It is always inspiring when people take charge of what they want. When you see someone never give up, it makes you feel like you can do the same. That is exactly what Malaysian born musician Stewart Sellan did.
Sellan was not did not have an opportunity to study music formally. He continued his education as an engineer, but never lost his passion for music. He took lessons at church. He spent hours watching videos, teaching himself, and perfecting his craft. He took the initiative to form a band knowing that he was destined to play music for a living.
Sellan is the founding member of the successful Malaysian rock ground Beat The System. The band has gone on to have over 130,000 views on YouTube. In 2010, Beat the System was certified with Tipped to Be the Next Big Thing by the Asian Voice Independent Awards committee, and in 2012 they were awarded Song of The Year in Asian Voice Independent Music Awards for the single ‘Shine’.
“Beat The System was formed because of my strong passion in music and I always believed in what I’m writing and playing,” said Sellan.
Sellan and the band have relocated from Malaysia to New York City. The move has opened up opportunities that Sellan thought were not possible at home.
“Music scenes in Malaysia are very limited for upcoming or new bands unless they are signed under a label or well connected. Being a newly formed band, Beat The System had a tough time to get performance slots in any major gigs as most organizers would prefer established bands due to the tickets sales revenue. This situation had forced Beat the System to perform in many Battle of the Bands talent shows in order to gain recognition among the Event Organizers and to establish a name for the band itself,” he described. “This helped us to see the existing standards of other bands and helped us to improve and be competitive, subsequently always being among the top three finalist in any Battle of the Bands.”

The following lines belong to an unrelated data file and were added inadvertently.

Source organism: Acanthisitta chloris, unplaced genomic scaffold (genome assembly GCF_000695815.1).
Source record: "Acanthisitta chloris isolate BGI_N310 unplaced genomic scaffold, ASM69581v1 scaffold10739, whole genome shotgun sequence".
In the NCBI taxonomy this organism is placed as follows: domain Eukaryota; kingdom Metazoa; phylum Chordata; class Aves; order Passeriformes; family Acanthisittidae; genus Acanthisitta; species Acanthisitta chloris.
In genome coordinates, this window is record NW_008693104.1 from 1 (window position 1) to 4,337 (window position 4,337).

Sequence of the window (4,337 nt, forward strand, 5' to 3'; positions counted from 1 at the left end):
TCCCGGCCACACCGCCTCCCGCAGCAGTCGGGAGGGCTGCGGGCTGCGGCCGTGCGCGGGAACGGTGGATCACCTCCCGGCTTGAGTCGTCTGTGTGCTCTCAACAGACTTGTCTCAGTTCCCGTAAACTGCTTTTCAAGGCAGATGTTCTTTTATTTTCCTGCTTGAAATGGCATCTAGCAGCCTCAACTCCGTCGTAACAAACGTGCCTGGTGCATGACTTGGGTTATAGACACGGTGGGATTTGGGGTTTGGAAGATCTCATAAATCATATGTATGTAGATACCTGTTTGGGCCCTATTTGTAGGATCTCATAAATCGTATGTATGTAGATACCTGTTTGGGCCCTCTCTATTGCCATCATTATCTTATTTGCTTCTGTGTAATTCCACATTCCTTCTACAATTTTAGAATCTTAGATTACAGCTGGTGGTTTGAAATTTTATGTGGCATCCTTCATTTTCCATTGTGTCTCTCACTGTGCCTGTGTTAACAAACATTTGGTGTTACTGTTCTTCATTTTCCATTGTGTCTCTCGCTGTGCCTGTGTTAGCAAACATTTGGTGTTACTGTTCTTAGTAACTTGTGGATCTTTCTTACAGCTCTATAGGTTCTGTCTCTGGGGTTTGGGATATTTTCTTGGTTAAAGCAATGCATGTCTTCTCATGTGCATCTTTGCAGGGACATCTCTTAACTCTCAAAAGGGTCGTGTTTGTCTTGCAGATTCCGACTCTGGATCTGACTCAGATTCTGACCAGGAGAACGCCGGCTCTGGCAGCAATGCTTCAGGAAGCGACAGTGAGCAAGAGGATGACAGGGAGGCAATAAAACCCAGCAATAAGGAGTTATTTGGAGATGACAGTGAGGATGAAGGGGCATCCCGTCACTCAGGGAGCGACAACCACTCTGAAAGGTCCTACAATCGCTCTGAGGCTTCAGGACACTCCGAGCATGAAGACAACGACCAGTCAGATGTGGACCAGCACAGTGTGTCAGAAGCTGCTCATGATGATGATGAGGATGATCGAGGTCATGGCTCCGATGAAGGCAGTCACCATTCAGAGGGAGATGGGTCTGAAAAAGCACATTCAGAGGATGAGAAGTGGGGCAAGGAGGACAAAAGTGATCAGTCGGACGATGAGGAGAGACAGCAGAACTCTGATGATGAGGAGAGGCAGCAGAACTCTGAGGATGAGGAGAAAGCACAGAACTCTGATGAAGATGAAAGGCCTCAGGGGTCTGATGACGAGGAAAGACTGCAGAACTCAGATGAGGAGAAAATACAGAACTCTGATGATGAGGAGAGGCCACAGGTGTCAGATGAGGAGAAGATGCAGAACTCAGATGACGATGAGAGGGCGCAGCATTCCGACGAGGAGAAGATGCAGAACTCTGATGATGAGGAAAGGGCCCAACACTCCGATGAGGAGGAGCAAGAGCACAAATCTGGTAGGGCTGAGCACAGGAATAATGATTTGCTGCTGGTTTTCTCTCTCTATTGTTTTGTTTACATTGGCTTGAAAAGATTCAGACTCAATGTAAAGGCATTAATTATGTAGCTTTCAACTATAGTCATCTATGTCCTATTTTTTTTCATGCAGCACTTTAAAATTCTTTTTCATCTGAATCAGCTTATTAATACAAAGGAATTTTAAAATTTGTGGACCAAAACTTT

Sellan says this experience opened doors to perform in most college events, public events and music festivals held throughout Malaysia. However, not all events were paying gigs, so the sole goal was to something gain a fan base which could help in future album sales. Throughout the years, Sellan the band was able to establish a decent amount of fan base and being recognize as top performing band in the local scene.
“I always compared us with bands for US, UK and Europe and believed our music is on par with their standards,” said Sellan.” I wanted us to venture out from Malaysia to be known among the international artists. After performances in Malaysia, a lot of people would give good reviews about the songs and live performances both by local and foreign crowds. We also had encouragement from friends, family and music related personnel to venture out from Malaysia music scene.”
One of these connections was Diana Meltzer, an American music industry executive, owner of Monster Hits. Being recognized by Meltzer is attributed to success in the industry, as she is known as the “Woman with the Golden Ears,” and she heard something from the Malaysian rock band that she knew was something special.
“Stewart’s a serious guitar player being that he gets right down to work whenever it is asked of him. Working with him is simple and straightforward, he understands his role very well and is always open to suggestions when it comes to his guitar playing,” said Meltzer.